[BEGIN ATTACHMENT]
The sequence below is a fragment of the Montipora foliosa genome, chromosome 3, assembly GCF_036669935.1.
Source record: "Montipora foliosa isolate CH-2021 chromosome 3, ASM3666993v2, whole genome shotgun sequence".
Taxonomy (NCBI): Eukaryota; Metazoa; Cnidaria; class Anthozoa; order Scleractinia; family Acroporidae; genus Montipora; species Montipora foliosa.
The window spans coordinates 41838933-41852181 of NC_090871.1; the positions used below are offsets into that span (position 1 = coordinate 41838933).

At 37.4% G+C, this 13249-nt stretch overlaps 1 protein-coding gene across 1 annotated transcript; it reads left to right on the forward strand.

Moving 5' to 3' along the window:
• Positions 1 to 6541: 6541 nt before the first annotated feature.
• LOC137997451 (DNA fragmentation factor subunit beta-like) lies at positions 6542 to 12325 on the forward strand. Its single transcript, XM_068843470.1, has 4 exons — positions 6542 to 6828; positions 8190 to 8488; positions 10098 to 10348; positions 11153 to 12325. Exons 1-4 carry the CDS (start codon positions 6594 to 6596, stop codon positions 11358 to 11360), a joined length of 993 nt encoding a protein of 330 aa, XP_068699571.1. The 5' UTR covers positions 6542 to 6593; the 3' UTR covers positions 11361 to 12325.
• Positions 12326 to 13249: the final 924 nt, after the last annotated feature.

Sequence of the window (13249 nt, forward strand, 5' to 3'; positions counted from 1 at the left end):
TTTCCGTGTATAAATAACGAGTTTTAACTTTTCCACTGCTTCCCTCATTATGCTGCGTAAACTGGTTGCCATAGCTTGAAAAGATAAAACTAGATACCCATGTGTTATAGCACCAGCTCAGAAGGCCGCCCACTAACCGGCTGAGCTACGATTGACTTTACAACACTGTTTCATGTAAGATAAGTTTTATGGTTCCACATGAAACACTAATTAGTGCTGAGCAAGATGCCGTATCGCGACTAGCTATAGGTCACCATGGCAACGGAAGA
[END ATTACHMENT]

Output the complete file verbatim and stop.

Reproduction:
The sequence below is a fragment of the Montipora foliosa genome, chromosome 3, assembly GCF_036669935.1.
Source record: "Montipora foliosa isolate CH-2021 chromosome 3, ASM3666993v2, whole genome shotgun sequence".
Taxonomy (NCBI): Eukaryota; Metazoa; Cnidaria; class Anthozoa; order Scleractinia; family Acroporidae; genus Montipora; species Montipora foliosa.
The window spans coordinates 41838933-41852181 of NC_090871.1; the positions used below are offsets into that span (position 1 = coordinate 41838933).

At 37.4% G+C, this 13249-nt stretch overlaps 1 protein-coding gene across 1 annotated transcript; it reads left to right on the forward strand.

Moving 5' to 3' along the window:
• Positions 1 to 6541: 6541 nt before the first annotated feature.
• LOC137997451 (DNA fragmentation factor subunit beta-like) lies at positions 6542 to 12325 on the forward strand. Its single transcript, XM_068843470.1, has 4 exons — positions 6542 to 6828; positions 8190 to 8488; positions 10098 to 10348; positions 11153 to 12325. Exons 1-4 carry the CDS (start codon positions 6594 to 6596, stop codon positions 11358 to 11360), a joined length of 993 nt encoding a protein of 330 aa, XP_068699571.1. The 5' UTR covers positions 6542 to 6593; the 3' UTR covers positions 11361 to 12325.
• Positions 12326 to 13249: the final 924 nt, after the last annotated feature.

Sequence of the window (13249 nt, forward strand, 5' to 3'; positions counted from 1 at the left end):
TTTCCGTGTATAAATAACGAGTTTTAACTTTTCCACTGCTTCCCTCATTATGCTGCGTAAACTGGTTGCCATAGCTTGAAAAGATAAAACTAGATACCCATGTGTTATAGCACCAGCTCAGAAGGCCGCCCACTAACCGGCTGAGCTACGATTGACTTTACAACACTGTTTCATGTAAGATAAGTTTTATGGTTCCACATGAAACACTAATTAGTGCTGAGCAAGATGCCGTATCGCGACTAGCTATAGGTCACCATGGCAACGGAAGA